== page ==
In 2007 BBMG, a marketing and branding company that helps socially conscious companies, conducted research on conscious consumers. Founded by Raphael Bemporad and Mitch Baranowski, the company’s researcher first looked at the purchasing decisions of 24 consumers in three cities: Lawrence, KS; Long Island, NY; and Livermore, CA.
Researchers observed the behaviors, values, and experiences of the consumers in order to learn why American consumers are becoming more socially aware. The findings were compiled into the BBMG Conscious Consumer Report.
The researchers discovered what BBMG terms the “five values of the socially conscious consumer.” According to the free whitepaper available on the company’s website, those values are:
1. Health and safety: Conscious consumers look for “natural, organic and unmodified products” devoid of harmful pesticides or chemicals.
2. Honesty: Conscious consumers insist on reliable and accurate product descriptions. “Making unsubstantiated green claims or over promising benefits risks breeding cynicism and distrust.
3. Convenience: Conscious consumers, due to time and budget constraints, “want to do what’s easy, what’s essential for getting by and make decisions that fit their lifestyles and budget.”
4. Relationships: Conscious consumers want to support local businesses if they can, and want to know where products come from; they “desire more personal interactions when doing business.”
5. Doing good: Conscious consumers are “concerned about the world and want do to their part to make it a better place…and they want brands to do the same.”
After conducting research on conscious consumers in three different cities, the company researched 2,007 adults nationwide between September 11 and 17, 2007 to determine how much of the U.S. population shares the values of conscious consumers. The research also became part of the Conscious Consumer Report.
The key findings shed new light on how companies can more effectively navigate the market opportunity of reaching and involving consumers who care more and more about corporate social responsibility:
1. The most important issues are the most personal.
The most pressing issues by far are those that most directly affect consumers – safe drinking water (90%), clean air (86%) and cures for diseases like cancer, AIDS and Alzheimer’s (84%)…only 63% of those surveyed described the more abstract issue of global warming as the most or a very important issue.
2. A conscious boom.
Americans readily self-identify as “conscious consumers” (88% well, 37% very well), “socially responsible” (88% well, 39% very well) and “environmentally-friendly” (86% well, 34% very well). There is less traction with the term “green” (65% well, 18% very well), which continues to be viewed as more exclusive and harder to achieve.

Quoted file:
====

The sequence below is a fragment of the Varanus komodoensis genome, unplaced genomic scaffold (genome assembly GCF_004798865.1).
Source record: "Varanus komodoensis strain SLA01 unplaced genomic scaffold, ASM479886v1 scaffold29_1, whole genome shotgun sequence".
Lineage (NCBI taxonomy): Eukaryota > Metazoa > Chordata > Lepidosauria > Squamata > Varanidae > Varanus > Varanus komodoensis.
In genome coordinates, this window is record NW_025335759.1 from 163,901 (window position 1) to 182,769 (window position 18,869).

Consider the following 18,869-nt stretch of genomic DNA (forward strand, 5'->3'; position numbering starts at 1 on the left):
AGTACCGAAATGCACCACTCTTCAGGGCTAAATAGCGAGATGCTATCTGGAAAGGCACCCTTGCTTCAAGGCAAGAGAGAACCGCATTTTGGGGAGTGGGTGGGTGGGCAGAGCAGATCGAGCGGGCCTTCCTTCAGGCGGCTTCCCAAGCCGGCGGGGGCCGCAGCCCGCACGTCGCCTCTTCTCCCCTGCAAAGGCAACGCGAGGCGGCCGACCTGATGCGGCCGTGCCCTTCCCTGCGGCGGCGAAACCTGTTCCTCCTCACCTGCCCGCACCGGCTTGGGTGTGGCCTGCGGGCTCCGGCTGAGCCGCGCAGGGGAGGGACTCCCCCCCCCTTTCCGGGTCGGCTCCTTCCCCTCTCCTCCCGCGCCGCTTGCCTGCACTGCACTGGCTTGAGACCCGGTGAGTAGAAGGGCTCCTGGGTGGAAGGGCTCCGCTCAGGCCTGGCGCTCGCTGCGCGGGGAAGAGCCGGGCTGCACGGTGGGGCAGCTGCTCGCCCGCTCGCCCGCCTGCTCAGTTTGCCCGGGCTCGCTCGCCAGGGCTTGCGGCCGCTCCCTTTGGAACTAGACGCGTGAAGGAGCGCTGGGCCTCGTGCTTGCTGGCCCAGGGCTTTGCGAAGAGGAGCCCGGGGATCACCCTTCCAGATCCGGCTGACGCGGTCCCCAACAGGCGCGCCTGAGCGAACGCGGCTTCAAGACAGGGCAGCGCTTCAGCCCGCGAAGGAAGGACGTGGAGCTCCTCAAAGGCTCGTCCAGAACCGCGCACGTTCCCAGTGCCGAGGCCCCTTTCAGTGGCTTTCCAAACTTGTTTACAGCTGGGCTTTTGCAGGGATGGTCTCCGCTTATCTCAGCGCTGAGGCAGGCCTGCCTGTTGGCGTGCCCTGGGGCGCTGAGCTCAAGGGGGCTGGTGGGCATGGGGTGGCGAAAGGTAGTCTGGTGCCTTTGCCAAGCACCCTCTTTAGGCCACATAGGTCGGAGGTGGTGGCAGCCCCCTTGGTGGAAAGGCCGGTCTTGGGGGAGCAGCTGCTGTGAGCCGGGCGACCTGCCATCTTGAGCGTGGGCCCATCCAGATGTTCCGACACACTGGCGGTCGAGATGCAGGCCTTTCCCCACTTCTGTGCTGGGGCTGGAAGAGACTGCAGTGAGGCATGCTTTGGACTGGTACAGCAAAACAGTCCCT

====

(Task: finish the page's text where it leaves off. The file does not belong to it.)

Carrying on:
3. Making more informed decisions.
To understand if a company “does good things for people and the planet,” most use magazines and newspapers (53%), certification seals and labels on products (52%), the Internet (41%) and advertisements (30%). Friends and family members (24%) are certainly influential, but do not appear to be the primary source of information for purchasing decisions.
4. Moving beyond convenience.
While price (58% very important) and quality (66% very important) are paramount, convenience (34% very important) has been edged out by more socially relevant attributes: where a product is made (44% very important), how energy efficient it is (41% very important) and its health benefits (36% very important) are all integral to consumers’ purchasing decisions.
5. Rewards for social responsibility.
When given a choice between products of equal quality and price, consumers are more likely to buy from a company that manufactures energy efficient appliances and products (90%), promotes consumer health and safety benefits (88%), supports fair labor and trade practices (87%), commits to environmentally-friendly practices (87%) and manufactures its products in the United States (86%).
6. Is it easier being green?
Consumers willingly engage in “easy” behaviors, such as recycling cans, bottles and newspapers (55% always) and using energy efficient appliances (46% always), but they often fail to adopt a plethora of more “demanding” behaviors like carpooling (10% always), using public transportation (9% always) or purchasing carbon offsets (3% always).
“At a time of eco-saturation, American consumers are bringing a healthy dose of skepticism to the market and looking beyond generic green marketing claims,” said Bemporad. “They want brands to back green promises with specific benefits and authentic action.”